Blood samples were collected from 10 out of 25 horses in Group AM after induction of anesthesia; at 15, 30, and 45 min after connection to the breathing circuit; and immediately after standing. All blood samples were immediately placed on ice, and then the plasma was separated from the blood and frozen at − 20 °C. Alfaxalone in plasma was extracted by liquid–liquid extraction using methyl tert-butyl ether. The extracted substance was analyzed using liquid chromatography–tandem mass spectrometry consisted of Shimadzu prominence HPLC system (Shimadzu Co., Tokyo, Japan) and AB Sciex QTRAP 4000 mass spectrometer (AB Sciex, Framingham, MA, USA).

Statistical analysis

Age, body weight, mean ETSEVO, mean dobutamine infusion rate, blood gas data, duration of anesthesia, recovery time, induction score, and recovery score were compared between the two groups by using the Mann–Whitney’s U-test. Two-way repeated-measures ANOVA tests were applied to compare cardiovascular data between the two groups. One-way repeated-measures ANOVA tests were applied to compare plasma alfaxalone concentrations in Group AM. The Tukey’s Kramer-test for multiple comparisons was applied when significant differences were identified. Values are given as mean ± SD, and statistical significance was set at P < 0.05.

Results

No abnormality was found in any of the horses based on the results of the preanesthetic blood examination and electrocardiography. There was no significant difference in age or in body weight between the two groups. Duration of the anesthesia was 55 ± 12 min in Group M and 60 ± 11 min in Group AM, and these were not significantly different. The mean ETSEVO values during the maintenance period (Fig. 1) were significantly lower (P < 0.001) in Group AM (1.8 ± 0.2%) than in Group M (2.4 ± 0.1%). The cardiovascular parameters HR, SAP, DAP, and MAP did not change significantly throughout the maintenance, and there were no significant differences between the two groups (Table 1). The mean dobutamine infusion rate required to maintain mean arterial blood pressure within the target values (60–80 mmHg) was significantly lower (P < 0.001) in Group AM (0.53 ± 0.20 µg/kg/min) than in Group M (0.85 ± 0.32 µg/kg/min). The mean values of PaCO2 and PaO2 in Group AM (48 ± 3 mmHg and 461 ± 49 mmHg, respectively) were not significantly different from those in Group M (51 ± 3 mmHg and 474 ± 46 mmHg, respectively).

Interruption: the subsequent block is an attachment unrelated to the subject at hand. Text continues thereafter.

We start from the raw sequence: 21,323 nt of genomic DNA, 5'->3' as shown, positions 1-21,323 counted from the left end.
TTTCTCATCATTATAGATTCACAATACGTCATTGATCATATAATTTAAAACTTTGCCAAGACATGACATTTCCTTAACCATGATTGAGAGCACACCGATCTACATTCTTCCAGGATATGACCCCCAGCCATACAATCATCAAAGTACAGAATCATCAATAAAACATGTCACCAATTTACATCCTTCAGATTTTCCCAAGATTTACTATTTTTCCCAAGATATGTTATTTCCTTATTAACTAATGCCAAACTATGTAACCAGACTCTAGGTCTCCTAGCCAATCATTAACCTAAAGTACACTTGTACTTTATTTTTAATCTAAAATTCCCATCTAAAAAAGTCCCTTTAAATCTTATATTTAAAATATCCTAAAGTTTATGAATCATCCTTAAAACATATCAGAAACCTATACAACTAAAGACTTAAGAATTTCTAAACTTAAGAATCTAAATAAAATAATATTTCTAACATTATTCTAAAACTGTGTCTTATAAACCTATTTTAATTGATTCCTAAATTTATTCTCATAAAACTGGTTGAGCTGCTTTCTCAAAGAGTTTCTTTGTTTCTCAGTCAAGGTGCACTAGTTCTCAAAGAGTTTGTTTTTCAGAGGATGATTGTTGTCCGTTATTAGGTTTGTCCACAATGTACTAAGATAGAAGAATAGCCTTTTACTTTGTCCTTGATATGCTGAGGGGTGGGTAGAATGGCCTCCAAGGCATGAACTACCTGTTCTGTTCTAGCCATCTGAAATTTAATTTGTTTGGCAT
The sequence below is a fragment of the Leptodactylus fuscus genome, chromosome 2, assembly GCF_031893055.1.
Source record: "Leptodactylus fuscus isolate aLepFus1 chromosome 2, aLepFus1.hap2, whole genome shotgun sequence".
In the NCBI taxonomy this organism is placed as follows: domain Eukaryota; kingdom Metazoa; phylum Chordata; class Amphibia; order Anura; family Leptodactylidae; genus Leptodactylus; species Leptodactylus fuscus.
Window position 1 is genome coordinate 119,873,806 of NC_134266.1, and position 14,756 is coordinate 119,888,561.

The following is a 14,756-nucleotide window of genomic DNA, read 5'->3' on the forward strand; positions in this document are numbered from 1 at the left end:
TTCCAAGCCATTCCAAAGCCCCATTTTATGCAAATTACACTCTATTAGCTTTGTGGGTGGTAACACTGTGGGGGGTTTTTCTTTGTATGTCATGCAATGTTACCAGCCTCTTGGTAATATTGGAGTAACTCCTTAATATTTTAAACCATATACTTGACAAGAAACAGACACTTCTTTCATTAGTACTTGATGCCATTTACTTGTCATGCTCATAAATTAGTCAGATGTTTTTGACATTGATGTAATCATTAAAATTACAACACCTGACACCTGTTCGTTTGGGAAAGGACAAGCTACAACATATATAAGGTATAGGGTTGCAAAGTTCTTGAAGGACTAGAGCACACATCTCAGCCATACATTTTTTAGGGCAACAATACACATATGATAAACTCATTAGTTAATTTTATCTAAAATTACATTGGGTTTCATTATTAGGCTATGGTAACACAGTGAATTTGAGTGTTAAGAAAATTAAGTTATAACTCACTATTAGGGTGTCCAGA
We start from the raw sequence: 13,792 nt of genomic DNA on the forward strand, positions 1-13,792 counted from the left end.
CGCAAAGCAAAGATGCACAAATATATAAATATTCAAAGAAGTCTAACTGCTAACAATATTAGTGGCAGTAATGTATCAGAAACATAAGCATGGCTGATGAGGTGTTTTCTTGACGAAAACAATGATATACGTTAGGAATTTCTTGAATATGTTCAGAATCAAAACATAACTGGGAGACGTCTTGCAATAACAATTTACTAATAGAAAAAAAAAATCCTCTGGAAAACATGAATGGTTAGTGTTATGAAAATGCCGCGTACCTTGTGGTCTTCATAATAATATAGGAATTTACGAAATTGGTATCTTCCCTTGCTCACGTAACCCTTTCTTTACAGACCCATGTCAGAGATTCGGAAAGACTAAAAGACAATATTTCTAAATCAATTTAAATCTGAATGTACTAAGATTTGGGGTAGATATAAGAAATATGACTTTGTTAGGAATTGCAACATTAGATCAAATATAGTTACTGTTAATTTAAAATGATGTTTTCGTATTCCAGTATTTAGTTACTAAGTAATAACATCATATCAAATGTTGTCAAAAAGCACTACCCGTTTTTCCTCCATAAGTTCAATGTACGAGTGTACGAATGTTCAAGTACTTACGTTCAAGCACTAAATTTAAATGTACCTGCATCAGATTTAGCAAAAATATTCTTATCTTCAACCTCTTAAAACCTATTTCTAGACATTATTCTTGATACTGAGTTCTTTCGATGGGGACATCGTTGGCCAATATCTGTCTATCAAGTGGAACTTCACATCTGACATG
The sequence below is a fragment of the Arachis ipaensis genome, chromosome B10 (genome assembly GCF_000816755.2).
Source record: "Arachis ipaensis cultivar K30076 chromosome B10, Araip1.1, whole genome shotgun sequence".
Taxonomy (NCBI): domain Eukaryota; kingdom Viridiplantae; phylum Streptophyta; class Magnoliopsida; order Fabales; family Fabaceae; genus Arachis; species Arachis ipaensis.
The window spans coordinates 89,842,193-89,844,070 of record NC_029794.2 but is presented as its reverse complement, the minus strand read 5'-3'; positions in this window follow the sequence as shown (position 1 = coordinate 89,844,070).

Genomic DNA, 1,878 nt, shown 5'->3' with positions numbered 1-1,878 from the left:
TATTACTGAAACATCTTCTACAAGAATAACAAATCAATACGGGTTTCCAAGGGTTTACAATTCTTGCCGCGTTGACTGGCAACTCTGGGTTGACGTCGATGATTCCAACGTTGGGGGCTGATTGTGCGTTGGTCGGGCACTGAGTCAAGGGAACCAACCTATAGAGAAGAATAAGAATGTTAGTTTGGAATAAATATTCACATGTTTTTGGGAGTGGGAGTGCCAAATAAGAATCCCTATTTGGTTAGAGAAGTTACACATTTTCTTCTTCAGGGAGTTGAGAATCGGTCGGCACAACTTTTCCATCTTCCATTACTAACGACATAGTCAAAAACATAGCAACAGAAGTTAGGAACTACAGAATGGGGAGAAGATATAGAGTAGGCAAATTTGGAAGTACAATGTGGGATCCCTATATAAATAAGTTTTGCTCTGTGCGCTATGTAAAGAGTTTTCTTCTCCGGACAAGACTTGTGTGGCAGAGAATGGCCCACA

Fig. 1
Fig. 1

Mean end-tidal sevoflurane concentration during the maintenance of anesthesia. Horses in Group M (n = 25) (black square) were maintained with sevoflurane in combination with medetomidine CRI; horses in Group AM (n = 25) (black circle) were maintained with sevoflurane in combination with alfaxalone–medetomidine CRI. *Significant difference between the two groups (P < 0.001), P: probability

Table 1

Cardiovascular parameters during the maintenance of anesthesia in the horses of Group M and Group AM

Variable

Group

Time after connection to breathing circuit (min)

0

15

30

45

60

HR (beats/min)

M

30 ± 3

27 ± 3

26 ± 3

27 ± 3

27 ± 3

AM

31 ± 4

28 ± 4

27 ± 3

27 ± 3

28 ± 3

SAP (mmHg)

M

n/a

93 ± 8

97 ± 8

101 ± 9

104 ± 9

AM

n/a

94 ± 6

102 ± 10

104 ± 9

101 ± 4

DAP (mmHg)

M

n/a

51 ± 8

54 ± 7

55 ± 7

56 ± 7

AM

n/a

51 ± 7

59 ± 6

60 ± 7

57 ± 6

MAP (mmHg)

M

n/a

63 ± 8

68 ± 7

70 ± 7

71 ± 7

AM

n/a

64 ± 7

73 ± 5

74 ± 4

72 ± 5

Data are presented as mean ± standard deviation (SD)

Horses in Group M (n = 25) were maintained with sevoflurane in combination with medetomidine CRI; horses in Group AM (n = 25) were maintained with sevoflurane in combination with alfaxalone–medetomidine CRI

HR heart rate, SAP systolic arterial blood pressure, DAP diastolic arterial blood pressure, MAP mean arterial blood pressure, n/a not applicable

Induction and recovery scores were not significantly different between the two groups (Fig. 2). The scores for recovery in Group AM were G5 for 6 horses, G4 for 10 horses, G3 for 4 horses and G2 for 5 horses. Remarkable excitatory response at attempts to stand were observed in 5 horses classified as G2. The mean times from the end of anesthesia until the appearance of spontaneous respiration, extubation, first movement, sternal recumbency, first attempt to stand, and standing in Group AM (9 ± 5 min, 17 ± 6 min, 44 ± 12 min, 62 ± 14 min, 68 ± 13 min, and 72 ± 14 min, respectively) were not significantly different from those in Group M (10 ± 8 min, 18 ± 8 min, 46 ± 12 min, 61 ± 10 min, 64 ± 10 min and 65 ± 9 min, respectively).
Fig. 2
Fig. 2

Induction scores (a) and recovery scores (b). Horses in Group M (n = 25) were maintained with sevoflurane in combination with medetomidine CRI; horses in Group AM (n = 25) were maintained with sevoflurane in combination with alfaxalone–medetomidine CRI

The plasma alfaxalone concentrations immediately after induction of anesthesia, during the maintenance of anesthesia, and after standing in Group AM are shown in Fig. 3. The mean plasma alfaxalone concentration immediately after induction (1.12 ± 0.20 µg/mL) was significantly higher than the concentrations during the maintenance and after standing (P < 0.01, P < 0.01, respectively). The mean plasma alfaxalone concentrations during the maintenance (0.77 ± 0.12 to 0.85 ± 0.13 µg/mL) were stable and did not change significantly throughout the maintenance. The mean plasma alfaxalone concentration significantly decreased immediately after standing (0.32 ± 0.07 µg/mL) (P < 0.01).